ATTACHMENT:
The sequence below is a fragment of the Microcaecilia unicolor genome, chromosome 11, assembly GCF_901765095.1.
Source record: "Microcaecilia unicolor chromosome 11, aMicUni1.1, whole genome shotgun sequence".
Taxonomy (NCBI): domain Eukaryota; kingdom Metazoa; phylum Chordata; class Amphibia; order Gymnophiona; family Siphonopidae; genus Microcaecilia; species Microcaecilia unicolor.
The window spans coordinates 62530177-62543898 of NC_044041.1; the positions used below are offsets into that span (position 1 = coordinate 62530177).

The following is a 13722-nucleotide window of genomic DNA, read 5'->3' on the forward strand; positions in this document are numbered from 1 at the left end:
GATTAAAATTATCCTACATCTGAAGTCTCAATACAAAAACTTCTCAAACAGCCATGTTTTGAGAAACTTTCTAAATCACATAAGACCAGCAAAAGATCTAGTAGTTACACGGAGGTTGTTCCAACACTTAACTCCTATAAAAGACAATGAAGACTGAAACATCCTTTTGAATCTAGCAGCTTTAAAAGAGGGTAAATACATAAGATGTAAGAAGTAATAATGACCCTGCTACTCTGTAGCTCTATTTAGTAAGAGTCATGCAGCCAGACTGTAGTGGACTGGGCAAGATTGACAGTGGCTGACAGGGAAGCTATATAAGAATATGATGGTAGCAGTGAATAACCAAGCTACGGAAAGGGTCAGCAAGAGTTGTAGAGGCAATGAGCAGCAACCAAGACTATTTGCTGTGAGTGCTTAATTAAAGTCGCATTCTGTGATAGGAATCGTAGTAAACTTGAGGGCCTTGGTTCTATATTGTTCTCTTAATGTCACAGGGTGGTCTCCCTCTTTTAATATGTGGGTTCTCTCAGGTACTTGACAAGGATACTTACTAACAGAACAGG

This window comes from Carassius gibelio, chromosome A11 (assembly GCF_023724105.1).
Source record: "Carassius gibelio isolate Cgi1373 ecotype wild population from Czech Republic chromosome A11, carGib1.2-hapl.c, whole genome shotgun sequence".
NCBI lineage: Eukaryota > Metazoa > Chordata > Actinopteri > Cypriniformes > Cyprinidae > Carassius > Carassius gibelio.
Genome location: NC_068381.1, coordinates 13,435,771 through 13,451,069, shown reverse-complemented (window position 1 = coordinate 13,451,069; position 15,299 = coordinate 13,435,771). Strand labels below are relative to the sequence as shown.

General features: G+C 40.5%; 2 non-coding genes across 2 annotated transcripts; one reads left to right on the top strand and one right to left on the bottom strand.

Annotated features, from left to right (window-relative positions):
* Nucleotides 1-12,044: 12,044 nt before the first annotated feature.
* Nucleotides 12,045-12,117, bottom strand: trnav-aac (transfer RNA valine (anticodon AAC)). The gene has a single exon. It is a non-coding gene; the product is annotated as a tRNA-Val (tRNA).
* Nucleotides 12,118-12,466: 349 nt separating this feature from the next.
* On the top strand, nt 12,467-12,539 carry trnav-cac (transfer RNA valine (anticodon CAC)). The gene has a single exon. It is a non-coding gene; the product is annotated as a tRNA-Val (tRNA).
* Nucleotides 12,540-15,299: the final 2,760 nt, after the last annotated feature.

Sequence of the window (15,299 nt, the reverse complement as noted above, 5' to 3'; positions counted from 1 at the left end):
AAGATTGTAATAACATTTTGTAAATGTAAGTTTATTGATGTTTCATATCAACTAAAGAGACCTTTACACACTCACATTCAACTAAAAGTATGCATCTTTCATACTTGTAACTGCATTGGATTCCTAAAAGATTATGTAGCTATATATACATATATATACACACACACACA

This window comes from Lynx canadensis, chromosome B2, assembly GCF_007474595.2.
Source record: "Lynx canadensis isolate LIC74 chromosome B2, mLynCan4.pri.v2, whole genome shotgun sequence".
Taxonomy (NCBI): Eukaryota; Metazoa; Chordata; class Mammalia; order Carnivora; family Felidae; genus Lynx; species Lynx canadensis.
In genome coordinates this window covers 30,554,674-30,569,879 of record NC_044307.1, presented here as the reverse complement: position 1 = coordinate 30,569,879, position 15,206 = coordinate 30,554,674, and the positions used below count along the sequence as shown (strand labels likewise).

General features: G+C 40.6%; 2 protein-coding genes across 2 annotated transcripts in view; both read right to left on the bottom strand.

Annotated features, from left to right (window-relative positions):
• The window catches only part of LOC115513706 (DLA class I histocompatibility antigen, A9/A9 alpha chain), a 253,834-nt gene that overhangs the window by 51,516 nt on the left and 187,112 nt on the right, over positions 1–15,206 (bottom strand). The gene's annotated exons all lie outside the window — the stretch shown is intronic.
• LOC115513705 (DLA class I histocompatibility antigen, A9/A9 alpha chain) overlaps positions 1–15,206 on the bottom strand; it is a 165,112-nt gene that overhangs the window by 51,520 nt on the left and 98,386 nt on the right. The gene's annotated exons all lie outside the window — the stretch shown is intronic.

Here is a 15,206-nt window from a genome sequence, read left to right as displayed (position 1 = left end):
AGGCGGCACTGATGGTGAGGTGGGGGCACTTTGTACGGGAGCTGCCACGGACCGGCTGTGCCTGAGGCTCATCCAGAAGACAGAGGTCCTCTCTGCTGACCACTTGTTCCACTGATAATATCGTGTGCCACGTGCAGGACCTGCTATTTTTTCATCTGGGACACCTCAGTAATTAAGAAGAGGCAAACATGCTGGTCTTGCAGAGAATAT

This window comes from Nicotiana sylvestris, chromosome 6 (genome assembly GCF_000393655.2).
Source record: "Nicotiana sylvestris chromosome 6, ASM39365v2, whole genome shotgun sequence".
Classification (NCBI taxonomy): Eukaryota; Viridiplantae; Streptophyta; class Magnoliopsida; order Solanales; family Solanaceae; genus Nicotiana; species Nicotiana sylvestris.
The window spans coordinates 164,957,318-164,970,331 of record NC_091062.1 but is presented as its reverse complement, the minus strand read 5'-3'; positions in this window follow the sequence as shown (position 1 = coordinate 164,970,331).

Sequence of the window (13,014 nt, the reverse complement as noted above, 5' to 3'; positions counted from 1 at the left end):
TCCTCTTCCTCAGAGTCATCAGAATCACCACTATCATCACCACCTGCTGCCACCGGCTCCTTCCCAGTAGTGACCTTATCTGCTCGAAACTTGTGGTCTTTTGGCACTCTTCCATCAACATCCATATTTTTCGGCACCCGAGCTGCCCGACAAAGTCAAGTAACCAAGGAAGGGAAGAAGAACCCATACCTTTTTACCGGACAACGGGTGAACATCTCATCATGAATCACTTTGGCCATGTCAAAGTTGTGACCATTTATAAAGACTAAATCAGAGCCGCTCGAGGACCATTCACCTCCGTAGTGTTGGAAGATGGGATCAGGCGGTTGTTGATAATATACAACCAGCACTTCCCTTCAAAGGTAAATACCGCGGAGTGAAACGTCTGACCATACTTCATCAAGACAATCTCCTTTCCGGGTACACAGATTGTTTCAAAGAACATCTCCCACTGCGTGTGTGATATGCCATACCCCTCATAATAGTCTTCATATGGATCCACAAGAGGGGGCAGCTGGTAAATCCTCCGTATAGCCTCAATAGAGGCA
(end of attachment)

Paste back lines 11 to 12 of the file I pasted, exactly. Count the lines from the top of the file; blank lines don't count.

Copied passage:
General features: G+C 40.5%; 2 non-coding genes across 2 annotated transcripts; one reads left to right on the top strand and one right to left on the bottom strand.

Annotated features, from left to right (window-relative positions):